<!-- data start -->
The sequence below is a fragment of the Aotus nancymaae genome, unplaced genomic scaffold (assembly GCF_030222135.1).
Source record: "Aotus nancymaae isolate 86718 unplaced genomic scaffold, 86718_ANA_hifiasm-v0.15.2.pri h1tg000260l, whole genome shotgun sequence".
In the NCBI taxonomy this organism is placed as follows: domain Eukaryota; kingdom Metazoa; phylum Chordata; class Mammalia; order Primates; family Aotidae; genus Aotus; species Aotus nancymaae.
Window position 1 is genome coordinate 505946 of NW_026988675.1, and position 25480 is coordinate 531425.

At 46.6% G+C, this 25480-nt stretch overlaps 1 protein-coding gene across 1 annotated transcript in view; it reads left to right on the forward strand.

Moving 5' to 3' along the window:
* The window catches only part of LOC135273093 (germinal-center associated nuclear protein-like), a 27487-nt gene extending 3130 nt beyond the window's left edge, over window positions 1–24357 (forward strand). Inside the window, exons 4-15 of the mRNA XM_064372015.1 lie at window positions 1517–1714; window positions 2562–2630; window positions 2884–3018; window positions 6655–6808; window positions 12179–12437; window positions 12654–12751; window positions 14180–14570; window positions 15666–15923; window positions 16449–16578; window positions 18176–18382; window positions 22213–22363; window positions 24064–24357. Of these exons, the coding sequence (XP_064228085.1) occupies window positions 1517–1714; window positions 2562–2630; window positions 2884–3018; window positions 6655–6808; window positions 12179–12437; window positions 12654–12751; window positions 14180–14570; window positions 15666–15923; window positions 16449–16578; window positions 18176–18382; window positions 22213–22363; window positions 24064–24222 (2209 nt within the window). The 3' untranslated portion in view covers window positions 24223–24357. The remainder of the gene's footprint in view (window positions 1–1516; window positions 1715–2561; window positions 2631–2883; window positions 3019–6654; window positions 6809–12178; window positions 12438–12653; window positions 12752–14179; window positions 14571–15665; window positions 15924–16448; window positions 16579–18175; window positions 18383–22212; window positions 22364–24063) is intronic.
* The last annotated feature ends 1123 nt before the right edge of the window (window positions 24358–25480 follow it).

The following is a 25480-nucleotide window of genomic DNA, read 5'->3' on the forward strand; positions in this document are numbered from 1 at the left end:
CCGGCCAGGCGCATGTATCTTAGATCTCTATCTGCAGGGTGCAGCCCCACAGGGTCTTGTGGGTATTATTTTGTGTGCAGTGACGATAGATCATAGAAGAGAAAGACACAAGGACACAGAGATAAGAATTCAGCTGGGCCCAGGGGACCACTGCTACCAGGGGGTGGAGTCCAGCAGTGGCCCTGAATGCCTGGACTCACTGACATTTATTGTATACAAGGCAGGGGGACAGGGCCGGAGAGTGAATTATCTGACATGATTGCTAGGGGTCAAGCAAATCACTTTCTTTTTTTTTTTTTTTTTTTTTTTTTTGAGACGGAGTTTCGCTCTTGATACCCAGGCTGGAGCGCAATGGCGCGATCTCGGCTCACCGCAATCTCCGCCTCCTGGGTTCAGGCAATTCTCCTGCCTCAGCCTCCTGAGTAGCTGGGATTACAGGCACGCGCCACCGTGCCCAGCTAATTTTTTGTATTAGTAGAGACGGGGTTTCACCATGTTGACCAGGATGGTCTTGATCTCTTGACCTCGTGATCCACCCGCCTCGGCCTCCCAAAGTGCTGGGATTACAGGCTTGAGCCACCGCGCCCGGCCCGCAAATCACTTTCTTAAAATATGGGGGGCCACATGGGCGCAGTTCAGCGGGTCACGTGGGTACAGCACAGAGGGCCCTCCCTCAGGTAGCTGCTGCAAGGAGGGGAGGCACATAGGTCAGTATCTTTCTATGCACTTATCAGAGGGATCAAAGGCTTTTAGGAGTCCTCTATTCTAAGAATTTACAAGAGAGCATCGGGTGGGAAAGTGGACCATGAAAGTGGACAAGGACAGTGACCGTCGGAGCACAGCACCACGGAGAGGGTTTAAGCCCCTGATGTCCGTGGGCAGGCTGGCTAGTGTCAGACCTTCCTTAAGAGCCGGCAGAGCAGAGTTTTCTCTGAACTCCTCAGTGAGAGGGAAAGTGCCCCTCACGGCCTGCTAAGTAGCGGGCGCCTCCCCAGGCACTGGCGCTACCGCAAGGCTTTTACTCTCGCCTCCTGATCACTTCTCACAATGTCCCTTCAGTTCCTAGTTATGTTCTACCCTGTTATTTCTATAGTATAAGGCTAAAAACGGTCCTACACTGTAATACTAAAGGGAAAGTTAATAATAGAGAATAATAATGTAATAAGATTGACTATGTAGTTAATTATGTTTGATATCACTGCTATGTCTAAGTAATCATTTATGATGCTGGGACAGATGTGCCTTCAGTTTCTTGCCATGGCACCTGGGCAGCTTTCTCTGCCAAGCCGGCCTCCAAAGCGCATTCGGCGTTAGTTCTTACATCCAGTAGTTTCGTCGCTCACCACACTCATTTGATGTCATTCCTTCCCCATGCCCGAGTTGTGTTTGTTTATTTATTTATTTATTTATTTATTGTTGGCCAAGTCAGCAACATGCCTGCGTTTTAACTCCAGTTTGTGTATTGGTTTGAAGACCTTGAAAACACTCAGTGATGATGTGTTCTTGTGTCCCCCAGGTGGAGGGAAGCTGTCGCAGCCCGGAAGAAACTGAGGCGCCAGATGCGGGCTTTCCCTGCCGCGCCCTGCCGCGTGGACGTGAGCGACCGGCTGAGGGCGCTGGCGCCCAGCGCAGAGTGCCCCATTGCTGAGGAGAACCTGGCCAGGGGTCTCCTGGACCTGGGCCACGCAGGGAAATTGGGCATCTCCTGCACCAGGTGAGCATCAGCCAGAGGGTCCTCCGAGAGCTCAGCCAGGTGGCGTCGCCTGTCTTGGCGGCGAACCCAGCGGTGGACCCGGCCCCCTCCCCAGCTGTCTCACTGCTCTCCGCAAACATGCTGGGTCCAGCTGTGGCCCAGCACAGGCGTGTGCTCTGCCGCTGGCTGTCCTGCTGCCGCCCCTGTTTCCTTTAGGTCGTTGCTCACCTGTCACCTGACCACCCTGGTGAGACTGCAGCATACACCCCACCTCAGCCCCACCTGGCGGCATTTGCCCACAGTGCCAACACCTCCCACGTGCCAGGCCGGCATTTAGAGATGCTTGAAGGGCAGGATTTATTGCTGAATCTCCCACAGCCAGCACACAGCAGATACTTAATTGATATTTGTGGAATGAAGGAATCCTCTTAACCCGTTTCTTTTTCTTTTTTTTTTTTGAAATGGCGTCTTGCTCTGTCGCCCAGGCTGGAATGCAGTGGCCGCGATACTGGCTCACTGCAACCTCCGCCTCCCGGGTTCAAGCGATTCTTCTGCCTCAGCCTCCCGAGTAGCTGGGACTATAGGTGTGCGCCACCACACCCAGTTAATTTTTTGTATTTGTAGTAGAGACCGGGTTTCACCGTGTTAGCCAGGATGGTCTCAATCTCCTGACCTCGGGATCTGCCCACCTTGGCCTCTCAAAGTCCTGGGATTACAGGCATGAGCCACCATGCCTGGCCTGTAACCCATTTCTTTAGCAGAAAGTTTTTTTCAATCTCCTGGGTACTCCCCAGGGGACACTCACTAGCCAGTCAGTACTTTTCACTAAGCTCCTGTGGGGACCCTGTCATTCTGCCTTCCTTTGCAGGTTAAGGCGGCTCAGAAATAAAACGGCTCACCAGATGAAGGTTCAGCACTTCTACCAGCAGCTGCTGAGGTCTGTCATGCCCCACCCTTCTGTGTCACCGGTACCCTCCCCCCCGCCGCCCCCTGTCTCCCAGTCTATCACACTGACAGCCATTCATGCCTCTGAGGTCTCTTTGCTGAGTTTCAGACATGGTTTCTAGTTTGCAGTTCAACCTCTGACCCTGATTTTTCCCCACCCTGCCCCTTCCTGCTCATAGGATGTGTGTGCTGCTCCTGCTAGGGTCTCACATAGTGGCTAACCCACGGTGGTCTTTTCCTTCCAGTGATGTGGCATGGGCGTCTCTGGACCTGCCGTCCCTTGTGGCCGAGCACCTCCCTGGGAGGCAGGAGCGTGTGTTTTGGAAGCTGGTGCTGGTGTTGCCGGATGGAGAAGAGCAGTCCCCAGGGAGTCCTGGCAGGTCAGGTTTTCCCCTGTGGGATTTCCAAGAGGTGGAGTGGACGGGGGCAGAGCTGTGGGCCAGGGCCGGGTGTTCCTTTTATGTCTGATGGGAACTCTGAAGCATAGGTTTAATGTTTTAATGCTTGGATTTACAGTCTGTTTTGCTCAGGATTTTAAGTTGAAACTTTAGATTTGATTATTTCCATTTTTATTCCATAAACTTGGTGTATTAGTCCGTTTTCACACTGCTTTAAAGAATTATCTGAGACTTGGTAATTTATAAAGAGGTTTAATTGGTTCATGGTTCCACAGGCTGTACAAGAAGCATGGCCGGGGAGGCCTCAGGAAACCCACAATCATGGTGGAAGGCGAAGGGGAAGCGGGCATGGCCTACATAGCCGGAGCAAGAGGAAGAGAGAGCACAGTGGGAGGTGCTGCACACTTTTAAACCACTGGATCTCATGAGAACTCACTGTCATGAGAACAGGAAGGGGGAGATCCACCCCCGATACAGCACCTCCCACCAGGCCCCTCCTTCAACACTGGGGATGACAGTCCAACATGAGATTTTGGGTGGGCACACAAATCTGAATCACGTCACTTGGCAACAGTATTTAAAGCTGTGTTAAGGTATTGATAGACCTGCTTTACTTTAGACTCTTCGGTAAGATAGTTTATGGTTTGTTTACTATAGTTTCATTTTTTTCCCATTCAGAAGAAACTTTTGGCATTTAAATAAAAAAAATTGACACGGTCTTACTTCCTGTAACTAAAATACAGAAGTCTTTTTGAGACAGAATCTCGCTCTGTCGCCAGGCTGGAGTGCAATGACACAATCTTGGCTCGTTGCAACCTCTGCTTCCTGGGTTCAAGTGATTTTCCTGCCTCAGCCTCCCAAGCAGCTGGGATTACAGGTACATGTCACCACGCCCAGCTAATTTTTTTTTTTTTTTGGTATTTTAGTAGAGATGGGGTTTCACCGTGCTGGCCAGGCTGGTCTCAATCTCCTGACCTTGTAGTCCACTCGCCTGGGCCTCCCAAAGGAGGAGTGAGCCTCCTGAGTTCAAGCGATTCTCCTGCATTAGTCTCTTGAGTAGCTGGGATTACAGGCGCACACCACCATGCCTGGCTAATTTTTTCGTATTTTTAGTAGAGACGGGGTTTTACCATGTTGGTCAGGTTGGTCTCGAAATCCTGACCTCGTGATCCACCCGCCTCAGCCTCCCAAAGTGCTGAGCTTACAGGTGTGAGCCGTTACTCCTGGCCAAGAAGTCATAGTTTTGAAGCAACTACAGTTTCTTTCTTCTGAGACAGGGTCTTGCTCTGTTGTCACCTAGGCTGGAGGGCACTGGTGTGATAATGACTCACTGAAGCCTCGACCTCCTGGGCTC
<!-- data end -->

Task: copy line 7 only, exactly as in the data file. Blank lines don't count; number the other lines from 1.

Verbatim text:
* The window catches only part of LOC135273093 (germinal-center associated nuclear protein-like), a 27487-nt gene extending 3130 nt beyond the window's left edge, over window positions 1–24357 (forward strand). Inside the window, exons 4-15 of the mRNA XM_064372015.1 lie at window positions 1517–1714; window positions 2562–2630; window positions 2884–3018; window positions 6655–6808; window positions 12179–12437; window positions 12654–12751; window positions 14180–14570; window positions 15666–15923; window positions 16449–16578; window positions 18176–18382; window positions 22213–22363; window positions 24064–24357. Of these exons, the coding sequence (XP_064228085.1) occupies window positions 1517–1714; window positions 2562–2630; window positions 2884–3018; window positions 6655–6808; window positions 12179–12437; window positions 12654–12751; window positions 14180–14570; window positions 15666–15923; window positions 16449–16578; window positions 18176–18382; window positions 22213–22363; window positions 24064–24222 (2209 nt within the window). The 3' untranslated portion in view covers window positions 24223–24357. The remainder of the gene's footprint in view (window positions 1–1516; window positions 1715–2561; window positions 2631–2883; window positions 3019–6654; window positions 6809–12178; window positions 12438–12653; window positions 12752–14179; window positions 14571–15665; window positions 15924–16448; window positions 16579–18175; window positions 18383–22212; window positions 22364–24063) is intronic.